I have not read a book that comes closer to making me relive my own experiences! Ed Peeples wrote Scalawag: A White Southerner's Journey through Segregation to Human Rights Activism to tell
the surprising story of a white working-class boy who became an unlikely civil rights activist. Born in 1935 in Richmond, where he was sent to segregated churches and schools, Ed Peeples was taught the ethos and lore of white supremacy by every adult in his young life. That message came with an equally cruel one—that, as the child of a wage-earning single mother, he was destined for failure.I will not "review" the book here, but may write about it again. Meanwhile read on below for I want to share some thoughts with you.
But by age nineteen Peeples became what the whites in his world called a "traitor to the race." Pushed by a lone teacher to think critically, Peeples found his way to the black freedom struggle and began a long life of activism. He challenged racism in his U.S. Navy unit and engaged in sit-ins and community organizing. Later, as a university professor, he agitated for good jobs, health care, and decent housing for all, pushed for the creation of African American studies courses at his university, and worked toward equal treatment for women, prison reform, and more. Peeples did most of his human rights work in his native Virginia, and his story reveals how institutional racism pervaded the Upper South as much as the Deep South.
Covering fifty years' participation in the long civil rights movement, Peeples’s gripping story brings to life an unsung activist culture to which countless forgotten individuals contributed, over time expanding their commitment from civil rights to other causes. This engrossing, witty tale of escape from what once seemed certain fate invites readers to reflect on how moral courage can transform a life.
Ed was born in 1935 and I in 1936. We were both working class with racist parents and both were able to get an education and become colleagues at Virginia Commonwealth University, often fight the same or similar battles.
Ed opens up a broad spectrum of views into the Virginia culture I still am struggling to understand. He sheds light on parallels between the racism of the South and that I experienced growing up in Chicago.
He expresses well the feeling of being "outside" a culture that is supposedly yours yet one which you somehow manged to escape from. The scars of the racist hate are still in your brain for you never get rid of them. The way the issue separates you from family and others is clearly expressed in this book. I can feel the pain all over again as I read his words.
What I want to focus on now is Virginia. We have had lot happening here in recent times, not a small amount of which somehow was due to the struggles described in this book.
My first encounter with this brand of racism was in the summer of 1954 when I got off the train in Norfolk to board ship for my Freshman Midshipman Cruise. I was regular NROTC at the Illinois Institute of Technology in my home town of Chicago. Before I describe my reaction let me give you a glimpse of what the neighborhood my college was in was like: the days of "Urban Renewal"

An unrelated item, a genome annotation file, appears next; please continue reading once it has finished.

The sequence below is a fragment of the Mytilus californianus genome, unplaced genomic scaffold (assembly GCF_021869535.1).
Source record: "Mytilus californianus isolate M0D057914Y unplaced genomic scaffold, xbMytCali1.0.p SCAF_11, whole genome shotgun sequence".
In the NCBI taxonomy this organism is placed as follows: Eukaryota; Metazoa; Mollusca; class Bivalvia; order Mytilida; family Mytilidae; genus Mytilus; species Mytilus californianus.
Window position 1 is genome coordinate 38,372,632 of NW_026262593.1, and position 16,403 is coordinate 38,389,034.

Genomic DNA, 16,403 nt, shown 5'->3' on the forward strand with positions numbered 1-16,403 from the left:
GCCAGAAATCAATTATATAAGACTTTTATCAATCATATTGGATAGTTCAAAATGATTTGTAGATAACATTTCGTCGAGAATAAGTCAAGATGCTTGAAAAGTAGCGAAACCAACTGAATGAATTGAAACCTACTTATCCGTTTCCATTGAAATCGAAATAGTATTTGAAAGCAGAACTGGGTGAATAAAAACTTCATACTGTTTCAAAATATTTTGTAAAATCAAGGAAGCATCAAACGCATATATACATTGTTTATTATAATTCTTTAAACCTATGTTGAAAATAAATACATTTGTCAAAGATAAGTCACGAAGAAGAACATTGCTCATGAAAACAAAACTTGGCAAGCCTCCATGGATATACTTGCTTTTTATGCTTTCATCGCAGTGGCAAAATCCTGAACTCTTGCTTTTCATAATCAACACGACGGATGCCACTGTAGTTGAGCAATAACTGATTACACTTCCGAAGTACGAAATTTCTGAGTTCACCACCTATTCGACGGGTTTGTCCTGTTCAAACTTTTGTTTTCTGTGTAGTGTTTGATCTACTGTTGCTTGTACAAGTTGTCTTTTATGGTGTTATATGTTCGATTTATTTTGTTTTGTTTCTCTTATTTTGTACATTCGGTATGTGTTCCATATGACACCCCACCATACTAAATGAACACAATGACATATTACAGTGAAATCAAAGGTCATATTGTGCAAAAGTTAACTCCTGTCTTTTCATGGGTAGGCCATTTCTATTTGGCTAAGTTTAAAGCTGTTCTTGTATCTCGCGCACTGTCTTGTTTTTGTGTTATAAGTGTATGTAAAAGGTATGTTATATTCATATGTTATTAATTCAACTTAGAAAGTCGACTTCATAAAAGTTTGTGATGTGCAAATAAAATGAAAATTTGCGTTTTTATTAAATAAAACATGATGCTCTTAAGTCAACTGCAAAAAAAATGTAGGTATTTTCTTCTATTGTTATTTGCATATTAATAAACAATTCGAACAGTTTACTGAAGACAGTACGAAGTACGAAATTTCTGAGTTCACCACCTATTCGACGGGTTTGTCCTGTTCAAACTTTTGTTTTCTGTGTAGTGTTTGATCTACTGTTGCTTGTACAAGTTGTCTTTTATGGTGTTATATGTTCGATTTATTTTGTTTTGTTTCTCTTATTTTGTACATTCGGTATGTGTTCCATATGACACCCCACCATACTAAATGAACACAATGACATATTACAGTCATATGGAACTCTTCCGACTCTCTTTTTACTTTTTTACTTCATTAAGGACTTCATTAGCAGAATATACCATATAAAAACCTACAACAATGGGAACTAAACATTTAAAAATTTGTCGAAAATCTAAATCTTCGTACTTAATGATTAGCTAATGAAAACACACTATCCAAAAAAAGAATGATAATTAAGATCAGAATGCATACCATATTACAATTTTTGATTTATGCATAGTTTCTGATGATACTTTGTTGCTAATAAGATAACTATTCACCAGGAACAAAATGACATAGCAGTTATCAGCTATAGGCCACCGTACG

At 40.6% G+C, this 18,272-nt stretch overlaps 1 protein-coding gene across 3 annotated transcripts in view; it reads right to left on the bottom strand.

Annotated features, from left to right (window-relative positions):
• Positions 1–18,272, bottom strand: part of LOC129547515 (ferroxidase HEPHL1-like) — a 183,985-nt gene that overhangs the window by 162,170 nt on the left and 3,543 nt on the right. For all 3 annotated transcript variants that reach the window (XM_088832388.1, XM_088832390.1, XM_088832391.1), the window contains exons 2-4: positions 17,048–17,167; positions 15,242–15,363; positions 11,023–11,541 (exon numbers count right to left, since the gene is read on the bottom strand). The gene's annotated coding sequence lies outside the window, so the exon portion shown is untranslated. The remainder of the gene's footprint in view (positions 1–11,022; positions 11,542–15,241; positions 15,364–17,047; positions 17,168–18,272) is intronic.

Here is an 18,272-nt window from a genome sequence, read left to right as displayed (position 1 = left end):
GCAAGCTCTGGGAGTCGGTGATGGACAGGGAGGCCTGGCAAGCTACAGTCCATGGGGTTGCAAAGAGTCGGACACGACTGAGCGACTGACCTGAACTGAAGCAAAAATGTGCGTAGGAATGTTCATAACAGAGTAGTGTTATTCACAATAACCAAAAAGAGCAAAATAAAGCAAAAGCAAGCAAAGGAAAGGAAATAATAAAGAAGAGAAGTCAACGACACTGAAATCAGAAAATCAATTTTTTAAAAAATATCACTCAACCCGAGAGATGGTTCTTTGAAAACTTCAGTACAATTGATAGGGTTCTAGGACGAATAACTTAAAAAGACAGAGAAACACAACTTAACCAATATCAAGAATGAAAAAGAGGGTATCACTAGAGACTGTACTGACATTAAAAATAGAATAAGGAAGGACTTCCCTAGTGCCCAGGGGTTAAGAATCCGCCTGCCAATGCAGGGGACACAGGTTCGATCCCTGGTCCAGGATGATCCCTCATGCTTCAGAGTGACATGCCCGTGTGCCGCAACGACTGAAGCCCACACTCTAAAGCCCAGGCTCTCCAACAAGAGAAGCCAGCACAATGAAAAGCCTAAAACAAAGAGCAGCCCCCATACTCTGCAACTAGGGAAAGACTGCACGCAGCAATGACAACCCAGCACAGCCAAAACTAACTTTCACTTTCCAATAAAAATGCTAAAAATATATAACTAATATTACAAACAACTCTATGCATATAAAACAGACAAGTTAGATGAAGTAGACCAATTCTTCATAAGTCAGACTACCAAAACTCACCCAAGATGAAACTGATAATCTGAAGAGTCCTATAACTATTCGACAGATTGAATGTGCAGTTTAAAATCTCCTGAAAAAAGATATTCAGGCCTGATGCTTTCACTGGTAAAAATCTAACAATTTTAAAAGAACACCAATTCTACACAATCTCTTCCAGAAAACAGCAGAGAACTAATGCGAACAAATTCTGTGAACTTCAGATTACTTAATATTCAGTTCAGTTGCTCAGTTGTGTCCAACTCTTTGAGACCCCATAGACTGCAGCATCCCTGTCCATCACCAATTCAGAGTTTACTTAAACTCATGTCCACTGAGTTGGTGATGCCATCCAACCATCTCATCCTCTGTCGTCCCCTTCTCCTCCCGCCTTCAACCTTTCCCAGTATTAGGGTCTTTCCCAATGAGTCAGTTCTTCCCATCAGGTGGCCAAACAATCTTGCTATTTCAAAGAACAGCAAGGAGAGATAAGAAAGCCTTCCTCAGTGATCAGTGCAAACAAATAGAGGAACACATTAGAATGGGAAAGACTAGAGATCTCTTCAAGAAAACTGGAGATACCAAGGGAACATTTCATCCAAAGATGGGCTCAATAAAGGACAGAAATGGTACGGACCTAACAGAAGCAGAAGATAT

Major institutional interests on the South Side, such as the Illinois Institute of Technology (IIT) and Michael Reese Hospital, also faced the daunting prospect of surviving within rapidly deteriorating neighborhoods. Even before World War II, they had recommitted themselves to the area, and, in 1946, they joined other local interests to create the South Side Planning Board (SSPB). Staking out a planning interest of seven square miles from Cermak Road south to 47th Street and from Michigan Avenue west to the Pennsylvania Railroad, their efforts—along with those of their Loop counterparts—enticed the New York Life Insurance Company to finance the Lake Meadows development. Michael Reese Hospital soon followed with its own Prairie Shores complex; IIT expanded its campus from 7 to 110 acres; Mercy Hospital decided to remain and grow in the area; and South Commons was developed as a middle-income housing enclave.Please focus on the phrase:
also faced the daunting prospect of surviving within rapidly deteriorating neighborhoods.For this was what the term used for a poor black community in those days.
Back to my experience as I detrained in Norfolk in 1954. I was not new to racism, yet I encountered a form of it I had only heard about until then. The segregated toilets and drinking fountains were symbols of an overt form of racial separation we in Chicago could only do with our catchy slogans like "Urban Renewal".
I came back to Virginia in 1957 to the Marine Corps Schools at Quantico for my nine month basic training as a newly commissioned officer. We were pretty isolated there so I had little taste of real Virginia "culture".
I came back in 1973 to my Associate Professorship at the Medical college of Virginia/Virginia Commonwealth University. Sometime after that I met Ed. We crossed paths often for we both were activists fighting on different fronts.
I missed the earlier struggles Ed describes in his book. I was busy fighting my own version of those battles in Buffalo and at Harvard.
Now we are both retired. I resisted the George Allen buy out and waited until 2000 to retire. I now live in a small, "rural" county (Mathews-about 75 due East from Richmond, on the bay. Not even one stop light). Where the people around me are also products of the culture Ed describes. Teabaggers and KKK are not that scarce today. I gained a lot of insight reading this book, but I also had my own activism put into a new perspective. The fight is everywhere and there is never any rest. Ed Peeples I salute you! Thank you for this book.